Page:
Orion Health, the healthcare system software developer, reported a $60.8 million loss for the year to March 31, in line with its strategy to grow revenues before becoming profitable, and beat its prospectus forecast for annualised revenue growth.
The result was the first announced to the NZX since Orion's listing on the NZX on November 26, in a $125 million capital-raising to assist the 22-year-old company to grow in global markets. Today's full financial statements follow a quarterly cash-flow report in late April that reported the company's annual revenues rose 7 per cent to $164.1 million.
The loss includes writing off $10.1 million in deferred tax previously held on the company's balance sheet, and compares with a $1.1 million loss in the previous financial year, with the difference driven primarily by a 34 per cent increase in operating expenses to $221.2 million. That reflected a 42 per cent increase in spending on research and development, which totaled $48.7 million for the year, with staff numbers in that area increasing from 363 to 461.
The other big contributor to rising costs was general and administration expenses, up 30 per cent to $46.4 million, reflecting a combination of exchange losses, increased people and security costs, and the opening of new offices.
On one of its most important metrics, growth in recurring revenue, Orion achieved 21 per cent growth to a $53.7 million, slightly ahead of its pre-float prospectus forecast of $52.1 million.
The Orion share price fell 0.2 per cent in early trading on the NZX to $4.84, having listed at $5.70 and stagged on listing to $6.27. They have traded to a low since listing of $4.35 twice this month.
The prospectus gave no prospective forward financial information beyond annualised revenue, and the company told investors that was because "recurring revenues currently represent less than one third of operating revenue and there is inherent uncertainty around the capture of customer contracts and the timing of their execution, and recognition of the associated revenues."
Recurring revenues are rising as the company moves to a subscription model for its products and away from one-time payment perpetual licences. Non-recurring revenues grew 2.2 per cent in the year to $110.3 million. However, the company is targeting more than half its income to come from recurring subscription payments within five years. The company said it had one major recurring revenue win in the US market during the year, with the signing of Cal INDEX, a large healthcare administrator.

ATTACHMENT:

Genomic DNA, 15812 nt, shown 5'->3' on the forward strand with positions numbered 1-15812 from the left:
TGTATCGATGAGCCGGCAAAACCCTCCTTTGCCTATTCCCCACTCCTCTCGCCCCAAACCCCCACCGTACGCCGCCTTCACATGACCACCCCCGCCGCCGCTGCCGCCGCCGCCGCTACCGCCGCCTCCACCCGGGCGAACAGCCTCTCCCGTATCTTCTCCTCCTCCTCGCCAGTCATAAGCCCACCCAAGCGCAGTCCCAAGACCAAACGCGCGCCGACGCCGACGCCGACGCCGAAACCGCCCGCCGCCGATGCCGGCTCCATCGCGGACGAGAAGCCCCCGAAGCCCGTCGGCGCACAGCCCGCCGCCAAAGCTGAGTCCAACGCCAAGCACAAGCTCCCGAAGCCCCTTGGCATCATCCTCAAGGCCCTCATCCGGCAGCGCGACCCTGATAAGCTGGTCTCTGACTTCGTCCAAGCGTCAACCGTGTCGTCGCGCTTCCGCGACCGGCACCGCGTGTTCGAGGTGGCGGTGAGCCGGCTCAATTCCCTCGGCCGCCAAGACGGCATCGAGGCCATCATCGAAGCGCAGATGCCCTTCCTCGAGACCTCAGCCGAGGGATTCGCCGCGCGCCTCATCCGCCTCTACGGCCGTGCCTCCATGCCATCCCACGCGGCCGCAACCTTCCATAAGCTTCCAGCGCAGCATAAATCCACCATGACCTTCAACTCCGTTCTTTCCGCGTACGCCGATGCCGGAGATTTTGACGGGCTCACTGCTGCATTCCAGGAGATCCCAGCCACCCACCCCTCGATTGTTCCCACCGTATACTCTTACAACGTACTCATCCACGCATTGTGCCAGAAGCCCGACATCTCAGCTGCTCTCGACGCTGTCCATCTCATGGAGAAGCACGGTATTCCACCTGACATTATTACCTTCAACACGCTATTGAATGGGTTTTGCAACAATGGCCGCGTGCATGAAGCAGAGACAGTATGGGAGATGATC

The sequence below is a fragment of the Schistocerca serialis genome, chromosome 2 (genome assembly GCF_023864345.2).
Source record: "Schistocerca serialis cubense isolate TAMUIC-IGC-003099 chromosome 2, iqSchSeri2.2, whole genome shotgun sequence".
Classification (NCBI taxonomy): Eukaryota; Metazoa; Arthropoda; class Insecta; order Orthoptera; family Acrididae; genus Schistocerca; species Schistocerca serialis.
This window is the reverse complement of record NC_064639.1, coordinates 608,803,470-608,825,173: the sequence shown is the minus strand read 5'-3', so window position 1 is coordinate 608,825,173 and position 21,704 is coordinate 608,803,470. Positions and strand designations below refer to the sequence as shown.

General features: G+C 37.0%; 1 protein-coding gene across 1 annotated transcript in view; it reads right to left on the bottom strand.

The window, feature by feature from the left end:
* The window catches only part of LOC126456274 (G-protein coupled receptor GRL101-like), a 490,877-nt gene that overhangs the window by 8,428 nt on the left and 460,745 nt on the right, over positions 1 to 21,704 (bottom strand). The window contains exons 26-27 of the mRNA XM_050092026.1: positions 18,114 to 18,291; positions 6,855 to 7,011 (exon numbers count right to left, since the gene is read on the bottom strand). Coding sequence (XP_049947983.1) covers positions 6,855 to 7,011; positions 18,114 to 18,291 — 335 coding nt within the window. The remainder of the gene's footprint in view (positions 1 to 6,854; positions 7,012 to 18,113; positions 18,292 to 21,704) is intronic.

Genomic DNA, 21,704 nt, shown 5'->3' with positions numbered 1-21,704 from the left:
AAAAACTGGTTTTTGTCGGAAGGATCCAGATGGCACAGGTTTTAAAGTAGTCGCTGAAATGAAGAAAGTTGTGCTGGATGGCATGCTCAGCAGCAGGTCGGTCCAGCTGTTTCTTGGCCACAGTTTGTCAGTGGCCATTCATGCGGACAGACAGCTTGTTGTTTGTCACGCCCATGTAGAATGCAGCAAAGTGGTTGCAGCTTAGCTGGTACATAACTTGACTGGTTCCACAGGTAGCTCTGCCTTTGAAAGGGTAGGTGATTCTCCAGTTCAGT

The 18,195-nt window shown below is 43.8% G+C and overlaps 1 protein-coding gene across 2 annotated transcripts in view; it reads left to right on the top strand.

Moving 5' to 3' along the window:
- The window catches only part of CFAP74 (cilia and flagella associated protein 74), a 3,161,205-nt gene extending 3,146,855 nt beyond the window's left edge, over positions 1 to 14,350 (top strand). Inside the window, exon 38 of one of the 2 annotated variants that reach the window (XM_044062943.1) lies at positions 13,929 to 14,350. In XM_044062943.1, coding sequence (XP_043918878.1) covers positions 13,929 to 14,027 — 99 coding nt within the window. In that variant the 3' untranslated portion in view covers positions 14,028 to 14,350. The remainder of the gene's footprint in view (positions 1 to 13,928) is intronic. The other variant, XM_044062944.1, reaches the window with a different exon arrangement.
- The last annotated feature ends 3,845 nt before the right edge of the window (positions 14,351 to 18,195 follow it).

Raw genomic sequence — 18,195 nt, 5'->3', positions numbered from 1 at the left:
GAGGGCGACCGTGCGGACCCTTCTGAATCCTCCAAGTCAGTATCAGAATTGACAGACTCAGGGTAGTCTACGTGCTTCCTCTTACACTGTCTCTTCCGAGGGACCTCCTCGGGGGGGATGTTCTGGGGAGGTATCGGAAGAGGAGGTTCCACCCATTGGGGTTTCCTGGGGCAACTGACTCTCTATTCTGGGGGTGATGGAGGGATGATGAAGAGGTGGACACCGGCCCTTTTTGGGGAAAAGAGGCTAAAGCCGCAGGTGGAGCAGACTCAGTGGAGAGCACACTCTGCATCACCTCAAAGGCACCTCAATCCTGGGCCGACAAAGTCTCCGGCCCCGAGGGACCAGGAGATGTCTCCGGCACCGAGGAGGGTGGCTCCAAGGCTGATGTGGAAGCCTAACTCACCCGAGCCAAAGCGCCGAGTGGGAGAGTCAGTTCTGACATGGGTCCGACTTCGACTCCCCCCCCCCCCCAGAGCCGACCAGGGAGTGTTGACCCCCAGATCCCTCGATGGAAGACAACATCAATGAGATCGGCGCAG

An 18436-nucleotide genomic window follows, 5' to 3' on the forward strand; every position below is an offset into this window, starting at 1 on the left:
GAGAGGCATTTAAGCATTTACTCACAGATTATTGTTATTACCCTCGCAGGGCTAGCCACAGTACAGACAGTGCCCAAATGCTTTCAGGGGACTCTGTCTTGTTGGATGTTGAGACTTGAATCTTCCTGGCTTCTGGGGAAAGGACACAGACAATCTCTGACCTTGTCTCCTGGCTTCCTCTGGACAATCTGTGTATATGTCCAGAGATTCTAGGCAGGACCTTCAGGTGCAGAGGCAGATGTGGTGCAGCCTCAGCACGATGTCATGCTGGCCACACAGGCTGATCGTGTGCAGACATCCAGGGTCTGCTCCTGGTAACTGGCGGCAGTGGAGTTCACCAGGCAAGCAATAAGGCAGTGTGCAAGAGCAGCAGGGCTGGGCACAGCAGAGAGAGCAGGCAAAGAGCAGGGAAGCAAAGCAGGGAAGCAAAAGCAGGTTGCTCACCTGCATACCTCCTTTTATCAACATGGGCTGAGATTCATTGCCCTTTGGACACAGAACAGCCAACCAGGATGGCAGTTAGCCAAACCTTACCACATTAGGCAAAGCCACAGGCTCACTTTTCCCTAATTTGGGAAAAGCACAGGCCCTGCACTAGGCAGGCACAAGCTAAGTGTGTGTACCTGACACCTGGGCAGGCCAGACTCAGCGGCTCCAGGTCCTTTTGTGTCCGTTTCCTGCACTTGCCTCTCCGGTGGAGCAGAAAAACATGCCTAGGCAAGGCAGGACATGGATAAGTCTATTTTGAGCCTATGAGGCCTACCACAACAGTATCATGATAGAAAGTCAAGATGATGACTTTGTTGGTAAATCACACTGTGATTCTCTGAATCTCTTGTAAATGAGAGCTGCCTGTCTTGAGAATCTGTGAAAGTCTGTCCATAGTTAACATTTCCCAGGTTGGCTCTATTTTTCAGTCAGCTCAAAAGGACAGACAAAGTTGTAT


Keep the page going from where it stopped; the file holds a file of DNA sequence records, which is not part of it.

However, the US market was otherwise a drag on earnings, with revenues dropping 81 per cent to $95 million, reflecting the move away from perpetual licences. A 24 per cent increase in recurring revenue to $24.1 million helped offset the fall, but the US health sector was also undergoing regulatory changes, which also affected the US result. North American revenues fell from 66 per cent of total group sales to 58 per cent in the 2015 financial year.
The next largest market was Asia-Pacific, at $38 million, or 23 per cent of sales, including New Zealand and Australia, followed by Britain, Ireland and the rest of the world at $30 million, or 19 per cent of revenue.
Britain and New Zealand were "stand-out performers", delivering revenue growth of 60 per cent and 23 per cent respectively, the company said in a statement. Chief executive Ian McRae said the company was "especially delighted with the growth we have enjoyed in the United Kingdom with a good run of contracting activity with National Health Service Trusts and clinical commissioning groups."
"The changing US environment did cause a slowdown in contracting activity in the latter part of the financial year and we expect some volatility to continue as the market continues to adopt population health management solutions," said McCrae. "Transitions that are driven by new regulatory change traditionally create significant opportunities for companies like Orion Health, even if the timing of those opportunities is sometimes uncertain."
The Cal INDEX contract was significant because it was an example of the emerging model for "health insurers, or payers" in the US market, with a move away from fee-for-service models to "focusing on value-based outcomes."
Presentation slides included with today's results show the company experienced significant margin reductions in two of its three reported operating segments. Margins for implementation services, worth $71.5 million in the latest financial year, fell to 13 per cent, from $60.9 million, or 30 per cent, in the prior year. The margin on managed services, totalling $30.5 million, fell to 10 per cent from 26 per cent.
Support services margins, worth $23.2 million in revenue, rose to 84 per cent from 81 per cent. The decline in implementation services margin entirely reflected US market performance.
The company gained "a significant number of large-scale US customers" in the 2014 financial year and the "challenge of scaling implementation capability adversely impacted margin" in the year just ended, with margins expected to improve this year.
"The fact remains that the health information technology market is huge, estimated to be worth nearly US$57 billion by 2017," said McRae. "Globally we are seeing a preference shift towards population health management solutions and we believe Orion Health is the only vendor taking a scalable whole-of-platform approach to market. We have significant experience in the key market segments of big data, disease management and care coordination, all of which are expected to grow at faster rates than the rest of the health infotech sector."
The company was "well-funded for continuing growth", with $95 million in cash, cash equivalents and term deposits held at balance date.